For example, dogs, like all more highly developed animals, can feel pain , but we do not know to what extent they can consciously process it, since they cannot communicate such conscious processing. This requires brain structures that can process ideas expressed in terms of language . In chimpanzees , can learn the sign systems, and gray parrots about this has been partially observed. The gradualism , which seems to be the most plausible position check for each species again that states of consciousness can have them. This is particularly difficult with animals, which have a perception that is very different from that of humans.

For a long time it was assumed that I- consciousness occurs only in humans. In the meantime, however, it has been proven that other animals such as chimpanzees , orangutans , rhesus monkeys , pigs , elephants , dolphins and various corvids can also recognize each other in the mirror , which, according to a widely held opinion, could be a possible indicator of reflective awareness. A gradualism in relation to the existence of consciousness does not face the problem of clarifying where in the animal kingdom consciousness begins. Rather, the point here is to describe the conditions and limitations of awareness for each individual case as precisely as possible.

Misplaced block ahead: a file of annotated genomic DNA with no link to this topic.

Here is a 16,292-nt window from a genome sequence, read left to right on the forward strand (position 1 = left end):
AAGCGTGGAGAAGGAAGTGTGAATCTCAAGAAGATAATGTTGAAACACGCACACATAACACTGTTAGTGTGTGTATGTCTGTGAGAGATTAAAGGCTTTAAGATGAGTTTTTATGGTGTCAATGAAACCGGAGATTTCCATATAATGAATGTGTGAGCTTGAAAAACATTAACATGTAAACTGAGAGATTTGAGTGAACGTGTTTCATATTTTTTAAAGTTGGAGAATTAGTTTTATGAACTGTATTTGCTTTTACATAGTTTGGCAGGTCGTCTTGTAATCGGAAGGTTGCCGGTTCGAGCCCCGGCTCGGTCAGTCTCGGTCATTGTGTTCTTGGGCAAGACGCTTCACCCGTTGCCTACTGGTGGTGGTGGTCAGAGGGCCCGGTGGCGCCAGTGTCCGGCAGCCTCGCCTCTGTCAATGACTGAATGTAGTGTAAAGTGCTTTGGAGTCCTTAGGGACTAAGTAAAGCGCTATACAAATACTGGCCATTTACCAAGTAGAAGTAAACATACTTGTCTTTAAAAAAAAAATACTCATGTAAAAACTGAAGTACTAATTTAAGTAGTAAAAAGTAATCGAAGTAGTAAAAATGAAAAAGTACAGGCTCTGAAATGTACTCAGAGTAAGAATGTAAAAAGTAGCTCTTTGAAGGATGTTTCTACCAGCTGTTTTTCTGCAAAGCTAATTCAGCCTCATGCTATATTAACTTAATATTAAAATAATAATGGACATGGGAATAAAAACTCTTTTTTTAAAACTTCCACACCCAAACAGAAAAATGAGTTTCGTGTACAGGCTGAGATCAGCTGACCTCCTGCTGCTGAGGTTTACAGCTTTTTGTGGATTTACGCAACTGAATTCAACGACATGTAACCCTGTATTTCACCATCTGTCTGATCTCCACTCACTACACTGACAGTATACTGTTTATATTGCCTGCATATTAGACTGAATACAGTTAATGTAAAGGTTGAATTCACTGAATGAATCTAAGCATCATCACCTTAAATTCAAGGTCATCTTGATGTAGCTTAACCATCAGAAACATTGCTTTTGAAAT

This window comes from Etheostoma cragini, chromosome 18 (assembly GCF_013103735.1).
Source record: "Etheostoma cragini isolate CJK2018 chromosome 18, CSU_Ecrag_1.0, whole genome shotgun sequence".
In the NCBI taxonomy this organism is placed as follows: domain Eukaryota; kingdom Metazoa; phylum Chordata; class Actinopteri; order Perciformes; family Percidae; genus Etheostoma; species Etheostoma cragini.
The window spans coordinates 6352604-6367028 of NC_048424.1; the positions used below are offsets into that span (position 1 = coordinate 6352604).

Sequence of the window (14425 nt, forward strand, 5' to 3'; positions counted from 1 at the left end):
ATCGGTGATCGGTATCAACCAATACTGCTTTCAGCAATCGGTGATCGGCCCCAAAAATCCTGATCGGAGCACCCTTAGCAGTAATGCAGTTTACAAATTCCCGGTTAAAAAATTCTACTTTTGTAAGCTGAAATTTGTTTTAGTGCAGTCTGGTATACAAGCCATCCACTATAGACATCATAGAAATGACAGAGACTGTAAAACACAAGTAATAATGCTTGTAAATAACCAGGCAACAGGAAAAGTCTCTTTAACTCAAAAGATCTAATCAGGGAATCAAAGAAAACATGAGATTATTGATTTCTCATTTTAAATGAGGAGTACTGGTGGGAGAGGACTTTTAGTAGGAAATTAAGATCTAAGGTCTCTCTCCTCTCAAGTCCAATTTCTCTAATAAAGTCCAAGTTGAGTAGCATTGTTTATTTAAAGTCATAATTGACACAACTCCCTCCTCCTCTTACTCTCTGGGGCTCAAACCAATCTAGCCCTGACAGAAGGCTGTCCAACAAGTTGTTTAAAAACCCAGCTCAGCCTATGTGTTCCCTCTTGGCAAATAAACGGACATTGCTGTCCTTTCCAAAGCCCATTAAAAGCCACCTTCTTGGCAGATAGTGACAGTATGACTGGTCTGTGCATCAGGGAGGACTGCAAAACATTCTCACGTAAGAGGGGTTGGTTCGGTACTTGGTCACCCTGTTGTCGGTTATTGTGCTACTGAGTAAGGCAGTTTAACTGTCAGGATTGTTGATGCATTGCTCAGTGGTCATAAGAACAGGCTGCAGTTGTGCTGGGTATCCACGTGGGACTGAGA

Experiments by a research group headed by J. David Smith possibly indicate that rhesus monkeys are capable of metacognition , that is, of reflecting on their own knowledge.

Consciousness in Religions

In connection with religious ideas of a soul and an afterlife (see e.g. Judaism , Christianity and Islam ) the terms spirit (of God) and soul play an essential role in understanding consciousness. According to this, human consciousness cannot be understood and explained - as attempted by the sciences - solely as a product of nature or evolution , but exclusively in connection with a transpersonal or transcendent spirituality. It is this divine spirituality which - like everything that is naturally animated - also "brings to life" or "animates", i.e. H. enable human ego perception.